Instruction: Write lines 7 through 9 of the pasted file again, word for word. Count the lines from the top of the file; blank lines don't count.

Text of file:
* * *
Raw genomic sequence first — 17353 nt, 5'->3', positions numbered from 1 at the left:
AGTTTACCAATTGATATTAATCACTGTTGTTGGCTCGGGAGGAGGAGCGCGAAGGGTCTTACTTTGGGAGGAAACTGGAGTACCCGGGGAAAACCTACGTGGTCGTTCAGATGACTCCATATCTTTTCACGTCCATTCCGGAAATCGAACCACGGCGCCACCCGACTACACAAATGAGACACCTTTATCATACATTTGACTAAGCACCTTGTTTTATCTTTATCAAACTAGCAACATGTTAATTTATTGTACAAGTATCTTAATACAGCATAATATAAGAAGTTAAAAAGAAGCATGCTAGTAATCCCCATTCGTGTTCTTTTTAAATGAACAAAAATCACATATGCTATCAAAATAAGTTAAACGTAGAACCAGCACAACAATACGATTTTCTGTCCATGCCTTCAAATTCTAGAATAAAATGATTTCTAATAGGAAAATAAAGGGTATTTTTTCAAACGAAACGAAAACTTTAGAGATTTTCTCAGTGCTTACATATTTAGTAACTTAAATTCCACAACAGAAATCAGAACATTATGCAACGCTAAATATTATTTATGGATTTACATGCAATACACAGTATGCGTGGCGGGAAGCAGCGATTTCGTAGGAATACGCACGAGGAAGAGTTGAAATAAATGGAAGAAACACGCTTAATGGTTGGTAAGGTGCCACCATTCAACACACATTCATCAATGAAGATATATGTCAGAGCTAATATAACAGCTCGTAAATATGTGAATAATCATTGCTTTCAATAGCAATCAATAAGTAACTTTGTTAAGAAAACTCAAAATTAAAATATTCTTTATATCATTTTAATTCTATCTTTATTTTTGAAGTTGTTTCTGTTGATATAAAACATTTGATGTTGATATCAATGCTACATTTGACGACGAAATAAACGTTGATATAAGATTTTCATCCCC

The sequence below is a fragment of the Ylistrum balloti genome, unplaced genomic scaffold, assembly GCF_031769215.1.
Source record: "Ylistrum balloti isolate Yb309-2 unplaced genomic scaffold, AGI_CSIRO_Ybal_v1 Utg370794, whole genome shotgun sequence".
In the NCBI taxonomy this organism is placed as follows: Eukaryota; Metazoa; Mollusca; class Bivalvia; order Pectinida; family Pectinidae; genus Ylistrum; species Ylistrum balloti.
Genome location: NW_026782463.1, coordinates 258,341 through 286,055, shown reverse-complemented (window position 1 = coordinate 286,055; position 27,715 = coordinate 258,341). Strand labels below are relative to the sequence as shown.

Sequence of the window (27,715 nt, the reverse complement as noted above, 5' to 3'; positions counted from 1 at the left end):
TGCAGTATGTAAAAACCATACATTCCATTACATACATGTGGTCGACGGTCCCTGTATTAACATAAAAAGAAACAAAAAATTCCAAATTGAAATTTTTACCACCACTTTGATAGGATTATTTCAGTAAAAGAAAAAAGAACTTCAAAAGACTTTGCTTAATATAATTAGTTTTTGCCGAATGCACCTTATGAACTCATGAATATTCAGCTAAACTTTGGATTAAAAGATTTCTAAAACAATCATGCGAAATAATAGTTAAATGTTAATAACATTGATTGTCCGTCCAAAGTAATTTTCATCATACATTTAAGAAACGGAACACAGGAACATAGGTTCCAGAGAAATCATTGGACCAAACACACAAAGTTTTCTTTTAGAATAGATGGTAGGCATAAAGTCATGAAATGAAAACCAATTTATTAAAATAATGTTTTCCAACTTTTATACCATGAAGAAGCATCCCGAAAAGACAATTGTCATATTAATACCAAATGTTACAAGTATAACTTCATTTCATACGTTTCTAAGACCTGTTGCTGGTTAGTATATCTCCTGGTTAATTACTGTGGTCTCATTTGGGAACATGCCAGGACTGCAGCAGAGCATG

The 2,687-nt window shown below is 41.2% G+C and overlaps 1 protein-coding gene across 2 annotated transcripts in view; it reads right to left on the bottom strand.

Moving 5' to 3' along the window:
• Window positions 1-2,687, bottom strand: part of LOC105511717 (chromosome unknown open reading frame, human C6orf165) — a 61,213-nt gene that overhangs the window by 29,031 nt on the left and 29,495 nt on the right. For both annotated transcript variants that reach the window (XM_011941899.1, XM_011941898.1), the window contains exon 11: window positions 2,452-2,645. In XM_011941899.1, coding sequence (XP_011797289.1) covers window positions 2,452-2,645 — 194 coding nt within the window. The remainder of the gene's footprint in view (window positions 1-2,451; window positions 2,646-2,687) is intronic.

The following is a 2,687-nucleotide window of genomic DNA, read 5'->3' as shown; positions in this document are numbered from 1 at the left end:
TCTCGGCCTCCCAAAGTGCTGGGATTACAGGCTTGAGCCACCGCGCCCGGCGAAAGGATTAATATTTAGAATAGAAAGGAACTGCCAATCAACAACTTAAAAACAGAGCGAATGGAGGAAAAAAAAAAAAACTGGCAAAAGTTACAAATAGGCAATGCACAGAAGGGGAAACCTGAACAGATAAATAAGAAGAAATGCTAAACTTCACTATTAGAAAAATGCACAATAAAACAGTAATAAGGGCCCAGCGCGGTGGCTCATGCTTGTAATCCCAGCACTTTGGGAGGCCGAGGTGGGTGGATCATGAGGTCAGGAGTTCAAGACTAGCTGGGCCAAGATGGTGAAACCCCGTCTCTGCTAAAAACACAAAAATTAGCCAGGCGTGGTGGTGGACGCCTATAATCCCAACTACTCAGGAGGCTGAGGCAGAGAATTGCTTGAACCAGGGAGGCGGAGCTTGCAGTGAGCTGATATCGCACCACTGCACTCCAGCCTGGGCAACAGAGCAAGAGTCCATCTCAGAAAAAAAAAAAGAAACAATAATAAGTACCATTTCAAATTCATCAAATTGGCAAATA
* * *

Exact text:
Sequence of the window (27,715 nt, the reverse complement as noted above, 5' to 3'; positions counted from 1 at the left end):
TGCAGTATGTAAAAACCATACATTCCATTACATACATGTGGTCGACGGTCCCTGTATTAACATAAAAAGAAACAAAAAATTCCAAATTGAAATTTTTACCACCACTTTGATAGGATTATTTCAGTAAAAGAAAAAAGAACTTCAAAAGACTTTGCTTAATATAATTAGTTTTTGCCGAATGCACCTTATGAACTCATGAATATTCAGCTAAACTTTGGATTAAAAGATTTCTAAAACAATCATGCGAAATAATAGTTAAATGTTAATAACATTGATTGTCCGTCCAAAGTAATTTTCATCATACATTTAAGAAACGGAACACAGGAACATAGGTTCCAGAGAAATCATTGGACCAAACACACAAAGTTTTCTTTTAGAATAGATGGTAGGCATAAAGTCATGAAATGAAAACCAATTTATTAAAATAATGTTTTCCAACTTTTATACCATGAAGAAGCATCCCGAAAAGACAATTGTCATATTAATACCAAATGTTACAAGTATAACTTCATTTCATACGTTTCTAAGACCTGTTGCTGGTTAGTATATCTCCTGGTTAATTACTGTGGTCTCATTTGGGAACATGCCAGGACTGCAGCAGAGCATG

The 2,687-nt window shown below is 41.2% G+C and overlaps 1 protein-coding gene across 2 annotated transcripts in view; it reads right to left on the bottom strand.